5. Then She gave the mixture to the generation without their knowing, and those who have received it are in the perfection of the right hand.
6. The womb of the Virgin took it, and she received conception and gave birth.
7. So the Virgin became a mother with great mercies.
8. And she labored and bore the Son but without pain, because it did not occur without purpose.
9. And she did not require a midwife, because He caused her to give life.
10. She brought forth like a strong man with desire, and she bore according to the manifestation, and she acquired according to the Great Power.
11. And she loved with redemption, and guarded with kindness, and declared with grandeur.
Ode 19 is one of most extraordinary. It clearly is Trinitarian and identifies the Holy Spirit in the feminine gender. The “milk” would most clearly be referring to light. The “two breasts of the Father” could be referring to the Son and the Father. Alternately, the “two breasts” could be referring to the Samaritans and the Jews. The fact that the Samaritans had so much to do with Christianity was hidden from “the generation without their knowing”. The Jews had a focus upon the Father and the Samaritans had a focus upon the ‘Son of Man (Adam)’ or Seth.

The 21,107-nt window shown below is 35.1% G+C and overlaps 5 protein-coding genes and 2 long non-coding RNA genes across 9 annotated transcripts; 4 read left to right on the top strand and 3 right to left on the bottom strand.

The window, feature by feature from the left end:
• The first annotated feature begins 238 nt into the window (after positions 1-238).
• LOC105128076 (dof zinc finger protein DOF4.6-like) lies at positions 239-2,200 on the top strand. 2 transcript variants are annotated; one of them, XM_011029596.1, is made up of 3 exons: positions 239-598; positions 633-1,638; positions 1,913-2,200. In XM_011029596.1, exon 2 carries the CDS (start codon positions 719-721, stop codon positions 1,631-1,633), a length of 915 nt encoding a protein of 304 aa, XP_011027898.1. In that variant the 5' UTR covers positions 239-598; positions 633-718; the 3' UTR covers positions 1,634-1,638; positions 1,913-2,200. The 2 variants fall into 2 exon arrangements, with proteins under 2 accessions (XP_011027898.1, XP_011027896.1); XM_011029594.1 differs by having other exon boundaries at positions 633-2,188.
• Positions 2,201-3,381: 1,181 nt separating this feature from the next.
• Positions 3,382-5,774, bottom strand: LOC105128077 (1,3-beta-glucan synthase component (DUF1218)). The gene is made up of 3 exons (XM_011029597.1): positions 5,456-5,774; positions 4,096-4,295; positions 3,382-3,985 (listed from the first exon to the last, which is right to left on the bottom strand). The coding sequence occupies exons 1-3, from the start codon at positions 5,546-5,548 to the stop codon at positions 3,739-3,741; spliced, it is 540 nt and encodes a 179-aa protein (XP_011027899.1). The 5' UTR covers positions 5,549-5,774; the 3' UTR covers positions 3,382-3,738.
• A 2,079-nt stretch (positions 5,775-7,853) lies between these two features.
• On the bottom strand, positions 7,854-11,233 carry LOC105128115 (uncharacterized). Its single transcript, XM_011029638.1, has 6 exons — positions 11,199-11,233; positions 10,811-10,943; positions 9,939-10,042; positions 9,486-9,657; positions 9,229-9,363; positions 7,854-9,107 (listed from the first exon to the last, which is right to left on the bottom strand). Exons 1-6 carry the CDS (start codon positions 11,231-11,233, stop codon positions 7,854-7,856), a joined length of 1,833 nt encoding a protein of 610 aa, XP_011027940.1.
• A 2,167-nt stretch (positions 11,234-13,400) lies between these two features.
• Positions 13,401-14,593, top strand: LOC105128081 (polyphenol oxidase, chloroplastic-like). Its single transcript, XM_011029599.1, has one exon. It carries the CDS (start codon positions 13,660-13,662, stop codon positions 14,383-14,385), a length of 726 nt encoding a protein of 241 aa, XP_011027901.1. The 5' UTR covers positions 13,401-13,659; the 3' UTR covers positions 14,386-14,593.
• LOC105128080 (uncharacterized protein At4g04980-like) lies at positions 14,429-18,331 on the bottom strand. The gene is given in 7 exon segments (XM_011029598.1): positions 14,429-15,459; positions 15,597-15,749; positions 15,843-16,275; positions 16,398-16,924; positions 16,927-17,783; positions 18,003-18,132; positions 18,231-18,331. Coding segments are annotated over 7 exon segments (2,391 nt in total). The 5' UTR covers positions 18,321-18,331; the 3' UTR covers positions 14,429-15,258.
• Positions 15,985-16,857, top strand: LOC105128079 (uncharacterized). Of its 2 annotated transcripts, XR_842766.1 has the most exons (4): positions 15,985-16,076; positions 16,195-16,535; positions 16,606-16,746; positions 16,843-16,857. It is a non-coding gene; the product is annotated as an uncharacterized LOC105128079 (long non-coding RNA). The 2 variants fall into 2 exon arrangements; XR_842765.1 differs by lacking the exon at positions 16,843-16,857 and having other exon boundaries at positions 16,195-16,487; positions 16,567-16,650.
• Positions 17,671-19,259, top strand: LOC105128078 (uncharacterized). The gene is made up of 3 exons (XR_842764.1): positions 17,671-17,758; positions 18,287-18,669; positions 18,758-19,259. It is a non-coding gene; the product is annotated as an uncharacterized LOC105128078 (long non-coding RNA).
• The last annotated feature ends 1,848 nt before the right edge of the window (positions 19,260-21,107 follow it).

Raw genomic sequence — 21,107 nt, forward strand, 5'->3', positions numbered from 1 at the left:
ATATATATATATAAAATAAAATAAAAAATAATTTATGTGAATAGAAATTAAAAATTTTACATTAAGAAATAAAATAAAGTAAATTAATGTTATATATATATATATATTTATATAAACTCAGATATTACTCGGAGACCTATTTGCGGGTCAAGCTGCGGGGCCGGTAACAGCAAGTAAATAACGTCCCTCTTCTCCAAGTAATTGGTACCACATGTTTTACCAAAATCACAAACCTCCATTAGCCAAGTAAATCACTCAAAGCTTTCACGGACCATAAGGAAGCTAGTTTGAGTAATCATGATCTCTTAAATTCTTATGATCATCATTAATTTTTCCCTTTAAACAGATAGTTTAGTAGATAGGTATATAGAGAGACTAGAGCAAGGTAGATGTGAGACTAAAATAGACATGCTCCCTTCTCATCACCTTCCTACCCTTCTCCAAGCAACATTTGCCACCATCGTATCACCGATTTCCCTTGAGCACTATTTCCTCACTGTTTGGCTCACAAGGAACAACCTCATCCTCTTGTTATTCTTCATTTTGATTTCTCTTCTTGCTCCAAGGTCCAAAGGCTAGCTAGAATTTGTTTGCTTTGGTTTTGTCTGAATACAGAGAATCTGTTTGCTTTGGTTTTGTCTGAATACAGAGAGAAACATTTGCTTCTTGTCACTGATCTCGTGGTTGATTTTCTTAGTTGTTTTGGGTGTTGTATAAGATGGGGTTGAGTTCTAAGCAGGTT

The “Virgin” could be referring to the Holy Spirit rather than the Virgin Mary and who “acquired according to the Great Power” and who “loved with redemption”. The entire ode can be seen as a paeon to the Mother/ the Holy Spirit which is consciously over-writing the legends of the Virgin Mary in the Roman Church.
1. I am a priest of the Lord, and Him I serve as a priest;
2. And to Him I offer the offering of His thought.
3. For His thought is not like the world, nor like the flesh, nor like them who worship according to the flesh.
4. The offering of the Lord is righteousness, and purity of heart and lips.
5. Offer your inward being faultlessly; and let not your compassion oppress compassion; and let not yourself oppress a self.
6. You should not purchase a stranger because he is like yourself, nor seek to deceive your neighbor, nor deprive him of the covering for his nakedness.
7. But put on the grace of the Lord generously, and come to His Paradise, and make for yourself a garland from His tree.
8. Then put it on your head and be joyful, and recline upon His rest.
9. For His glory will go before you; and you shall receive of His kindness and of His grace; and you shall be anointed in truth with the praise of His holiness.
10. Praise and honor to His name.